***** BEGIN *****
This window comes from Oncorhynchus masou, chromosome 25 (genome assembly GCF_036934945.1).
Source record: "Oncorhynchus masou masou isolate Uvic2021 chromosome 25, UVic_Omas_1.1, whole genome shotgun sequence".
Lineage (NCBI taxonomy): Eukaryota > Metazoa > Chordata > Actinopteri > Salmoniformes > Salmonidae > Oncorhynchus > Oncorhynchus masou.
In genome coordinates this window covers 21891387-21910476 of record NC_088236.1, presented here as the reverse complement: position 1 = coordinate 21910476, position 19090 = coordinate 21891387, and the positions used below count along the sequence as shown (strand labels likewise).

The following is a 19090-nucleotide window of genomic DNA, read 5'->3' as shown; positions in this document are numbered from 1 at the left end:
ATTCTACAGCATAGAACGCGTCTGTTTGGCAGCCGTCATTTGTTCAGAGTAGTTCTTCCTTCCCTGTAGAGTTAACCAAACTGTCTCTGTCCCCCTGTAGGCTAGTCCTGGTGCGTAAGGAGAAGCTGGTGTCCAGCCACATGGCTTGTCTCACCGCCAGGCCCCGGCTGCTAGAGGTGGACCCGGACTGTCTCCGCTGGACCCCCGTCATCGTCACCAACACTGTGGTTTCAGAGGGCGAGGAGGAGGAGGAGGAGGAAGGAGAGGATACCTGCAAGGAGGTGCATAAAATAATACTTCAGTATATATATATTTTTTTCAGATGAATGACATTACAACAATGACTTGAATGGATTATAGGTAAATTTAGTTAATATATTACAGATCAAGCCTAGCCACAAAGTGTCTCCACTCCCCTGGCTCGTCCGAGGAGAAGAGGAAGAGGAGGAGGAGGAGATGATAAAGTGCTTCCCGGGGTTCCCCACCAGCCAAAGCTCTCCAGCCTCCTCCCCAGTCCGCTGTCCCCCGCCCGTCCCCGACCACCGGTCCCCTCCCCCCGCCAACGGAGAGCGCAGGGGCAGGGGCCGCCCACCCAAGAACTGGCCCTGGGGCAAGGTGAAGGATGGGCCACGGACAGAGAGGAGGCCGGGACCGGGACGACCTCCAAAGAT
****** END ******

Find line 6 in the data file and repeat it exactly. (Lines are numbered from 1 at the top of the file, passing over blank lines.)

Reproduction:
ATTCTACAGCATAGAACGCGTCTGTTTGGCAGCCGTCATTTGTTCAGAGTAGTTCTTCCTTCCCTGTAGAGTTAACCAAACTGTCTCTGTCCCCCTGTAGGCTAGTCCTGGTGCGTAAGGAGAAGCTGGTGTCCAGCCACATGGCTTGTCTCACCGCCAGGCCCCGGCTGCTAGAGGTGGACCCGGACTGTCTCCGCTGGACCCCCGTCATCGTCACCAACACTGTGGTTTCAGAGGGCGAGGAGGAGGAGGAGGAGGAAGGAGAGGATACCTGCAAGGAGGTGCATAAAATAATACTTCAGTATATATATATTTTTTTCAGATGAATGACATTACAACAATGACTTGAATGGATTATAGGTAAATTTAGTTAATATATTACAGATCAAGCCTAGCCACAAAGTGTCTCCACTCCCCTGGCTCGTCCGAGGAGAAGAGGAAGAGGAGGAGGAGGAGATGATAAAGTGCTTCCCGGGGTTCCCCACCAGCCAAAGCTCTCCAGCCTCCTCCCCAGTCCGCTGTCCCCCGCCCGTCCCCGACCACCGGTCCCCTCCCCCCGCCAACGGAGAGCGCAGGGGCAGGGGCCGCCCACCCAAGAACTGGCCCTGGGGCAAGGTGAAGGATGGGCCACGGACAGAGAGGAGGCCGGGACCGGGACGACCTCCAAAGAT